Expanding communities of practice at Oxford

Alice chilver

With hundreds of different buildings spread across the city, and now with many of us working remotely some of the time too, finding people who are working on the same problems and towards the same goals can feel like a challenge. 

As somebody who joined the University during the pandemic, I’ve found it especially slow to find colleagues who are working in the same practice area as me. I know there are plenty of them out there as I see the results of their great work, mostly stumbling by accident across it. 

I am motivated by the prospect of meeting colleagues who share a passion for the same field as me, can bring different perspectives to familiar challenges, and may share similar hopes for what the University can achieve in our practice area (in my case: learning, leadership and organisational development). Now that we are amplifying our use of communities of practice (CoP) at Oxford, as part of Professional Services Together, I am looking forward to being able to collaborate with these colleagues, to make things easier and better and to support others in navigating their careers, especially within the University. 

The term 'community of practice' was first used in 1991 by theorists Jean Lave and Etienne Wenger, who explored the idea of a community acting as a living curriculum. At their best, communities of practice offer the opportunity to bring practitioners together to connect, collaborate, solve problems and support career fulfilment and development. 

We’re already ‘doing’ communities of practice here at Oxford. For example, RISN (Research & Innovation Support Network) brings together staff who support research and the Change Community Forum brings together staff who support and deliver on change across the University. Communities like these are already making a difference by uniting practitioners. 

Dr George Regkoukos, FHEA, RISN Support Coordinator, Research Services, said: 'Being part of a community of practice is a transformative experience. You gain a sense of perspective, how your work fits into a large organisation – and how valuable it is. The network offers professional support, paths to professional development and opportunities to shape new ways of working.'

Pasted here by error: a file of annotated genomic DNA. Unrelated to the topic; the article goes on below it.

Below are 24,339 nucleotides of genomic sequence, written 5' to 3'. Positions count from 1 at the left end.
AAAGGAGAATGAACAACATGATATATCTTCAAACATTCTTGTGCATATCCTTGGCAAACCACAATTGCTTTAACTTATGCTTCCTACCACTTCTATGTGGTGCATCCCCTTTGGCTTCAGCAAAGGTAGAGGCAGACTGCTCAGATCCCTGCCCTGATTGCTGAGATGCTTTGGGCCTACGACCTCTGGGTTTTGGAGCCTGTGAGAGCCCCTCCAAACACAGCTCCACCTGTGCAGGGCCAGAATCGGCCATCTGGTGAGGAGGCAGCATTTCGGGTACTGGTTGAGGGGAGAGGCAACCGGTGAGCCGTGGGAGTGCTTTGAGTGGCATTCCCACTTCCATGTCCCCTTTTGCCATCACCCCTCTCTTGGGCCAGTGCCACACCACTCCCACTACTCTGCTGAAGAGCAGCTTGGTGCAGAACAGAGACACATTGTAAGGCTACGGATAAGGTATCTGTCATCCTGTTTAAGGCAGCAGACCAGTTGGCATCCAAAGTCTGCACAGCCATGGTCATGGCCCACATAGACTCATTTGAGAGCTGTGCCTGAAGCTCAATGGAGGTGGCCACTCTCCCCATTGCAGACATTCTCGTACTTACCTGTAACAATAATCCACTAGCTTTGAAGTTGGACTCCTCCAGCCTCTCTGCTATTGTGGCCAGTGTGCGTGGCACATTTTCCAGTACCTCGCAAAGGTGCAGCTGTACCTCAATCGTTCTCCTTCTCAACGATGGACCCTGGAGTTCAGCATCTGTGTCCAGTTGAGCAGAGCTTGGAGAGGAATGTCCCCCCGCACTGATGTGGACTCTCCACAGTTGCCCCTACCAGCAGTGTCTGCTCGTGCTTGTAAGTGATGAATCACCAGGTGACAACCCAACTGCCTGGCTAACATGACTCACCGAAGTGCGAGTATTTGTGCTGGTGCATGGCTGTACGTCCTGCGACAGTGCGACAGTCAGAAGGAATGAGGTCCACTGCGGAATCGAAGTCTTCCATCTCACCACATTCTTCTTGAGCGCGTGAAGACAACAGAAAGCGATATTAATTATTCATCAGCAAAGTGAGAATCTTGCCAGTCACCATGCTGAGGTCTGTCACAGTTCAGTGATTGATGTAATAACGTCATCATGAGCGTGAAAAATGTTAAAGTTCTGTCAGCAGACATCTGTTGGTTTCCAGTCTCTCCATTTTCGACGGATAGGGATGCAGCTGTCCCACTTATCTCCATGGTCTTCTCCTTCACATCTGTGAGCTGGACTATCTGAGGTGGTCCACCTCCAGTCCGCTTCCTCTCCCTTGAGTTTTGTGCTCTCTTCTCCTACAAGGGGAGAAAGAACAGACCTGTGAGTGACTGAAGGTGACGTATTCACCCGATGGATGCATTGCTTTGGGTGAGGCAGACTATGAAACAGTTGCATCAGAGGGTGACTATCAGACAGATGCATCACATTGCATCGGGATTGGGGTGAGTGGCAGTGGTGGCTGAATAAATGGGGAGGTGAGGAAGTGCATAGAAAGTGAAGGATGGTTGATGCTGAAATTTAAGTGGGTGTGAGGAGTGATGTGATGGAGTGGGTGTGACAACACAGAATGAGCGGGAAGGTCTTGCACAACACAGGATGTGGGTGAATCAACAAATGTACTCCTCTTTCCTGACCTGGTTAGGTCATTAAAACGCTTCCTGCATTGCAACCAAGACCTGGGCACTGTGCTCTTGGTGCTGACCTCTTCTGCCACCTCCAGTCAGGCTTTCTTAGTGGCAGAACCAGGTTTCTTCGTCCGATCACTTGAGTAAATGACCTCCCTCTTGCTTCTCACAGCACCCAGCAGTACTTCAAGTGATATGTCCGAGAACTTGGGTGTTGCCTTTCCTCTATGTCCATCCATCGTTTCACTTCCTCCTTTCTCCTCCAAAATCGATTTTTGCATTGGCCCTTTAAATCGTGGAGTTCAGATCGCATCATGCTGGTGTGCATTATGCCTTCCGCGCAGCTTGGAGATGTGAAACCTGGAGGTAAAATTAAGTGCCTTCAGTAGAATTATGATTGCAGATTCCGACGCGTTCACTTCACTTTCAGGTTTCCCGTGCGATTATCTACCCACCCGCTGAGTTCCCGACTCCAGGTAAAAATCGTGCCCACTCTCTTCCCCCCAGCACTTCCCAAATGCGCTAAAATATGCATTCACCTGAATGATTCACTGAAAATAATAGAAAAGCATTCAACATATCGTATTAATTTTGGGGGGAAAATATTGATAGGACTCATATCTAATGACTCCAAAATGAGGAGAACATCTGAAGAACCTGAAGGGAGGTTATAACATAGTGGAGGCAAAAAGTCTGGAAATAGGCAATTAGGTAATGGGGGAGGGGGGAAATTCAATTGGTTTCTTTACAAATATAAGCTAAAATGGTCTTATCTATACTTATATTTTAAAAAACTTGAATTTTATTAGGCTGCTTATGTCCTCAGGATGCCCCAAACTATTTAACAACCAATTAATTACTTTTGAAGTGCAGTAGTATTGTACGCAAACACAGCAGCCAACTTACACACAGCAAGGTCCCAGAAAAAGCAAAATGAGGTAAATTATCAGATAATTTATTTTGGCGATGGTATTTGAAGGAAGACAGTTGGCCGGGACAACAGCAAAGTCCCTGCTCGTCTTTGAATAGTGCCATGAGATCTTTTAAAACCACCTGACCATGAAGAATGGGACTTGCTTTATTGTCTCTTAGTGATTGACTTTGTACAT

One of the new communities being formed is the CoP for Exec Assistants/Personal Assistants (EAs/PAs). Gemma Jennings, an EA in the Centre for Medical Discovery, told us: 'I wish we had one of these communities when I first started my role. It would have made things so much easier! I’m looking forward to using this community to connect with colleagues across the University, and to share resources, best practice and support. POD have been amazing in supporting us and we look forward to launching in the autumn.' 

In the People and Organisational Development (POD) team, we’ve come across plenty more groups of staff who share a common area of practice and want to strengthen their work by uniting as a community. Professional Services Together is enabling us to work with colleagues across the University to support the development and establishment of existing and new communities of practice. This is an opportunity to draw together practitioners from all corners of the University to connect, share their expertise and together strengthen the practice area at Oxford. 

How does a community of practice work? 

Communities of practice bring together people within key professional areas and provide support to maximise their impact. Members are connected by their shared interest and specialist areas of expertise and typically play an active role to collaborate, share experiences and proven practices, and seek to improve/learn. They normally innovate sharing new developments and resources and creating joint outputs (projects and activities). Communities will help to tackle silos and duplication, and help reduce confusion and frustration. 

What is the difference between a CoP and a network? 

Successful networks already exist at Oxford and communities of practice can enhance these leading to more systematic change and higher visibility. They are typically supported by a senior sponsor who provides top-level recognition for the community by ensuring exposure, support and strategic visibility. A mature/self-sustaining CoP can provide additional benefits in areas such as knowledge, practice and skills development, and can result in higher visibility such that the wider organisation looks to the community for advice and best practice and people outside of the community advocate for it. 

What happens next? 

Over the next several months, we will be working with existing groups, helping them to take advantage of all of the benefits of the community of practice model and approach, as well as working with staff to create communities in areas where there is great interest but currently little opportunity for staff to come together. 

Please get involved 

If this sounds interesting to you, here are five ways that professional services staff can get involved with this work: 

  1. Discover and join existing networks and communities: connecting with people 
  2. Tell us about other communities and networks that could benefit your colleagues
  3. Learn more about communities of practice by attending the insights session on 9 September. Email sarah.lewis@admin.ox.ac.uk to register your interest. 
  4. Look out for more information about communities of practice at the Professional Services Conference on 26 September
  5. Email sarah.lewis@admin.ox.ac.uk to become a founding member of the first new set of communities of practice emerging for: 
    • Executive and personal assistants
    • Equality, diversity and inclusion practitioners
    • Human resources administrators 
    • Technicians
    • Academic administrators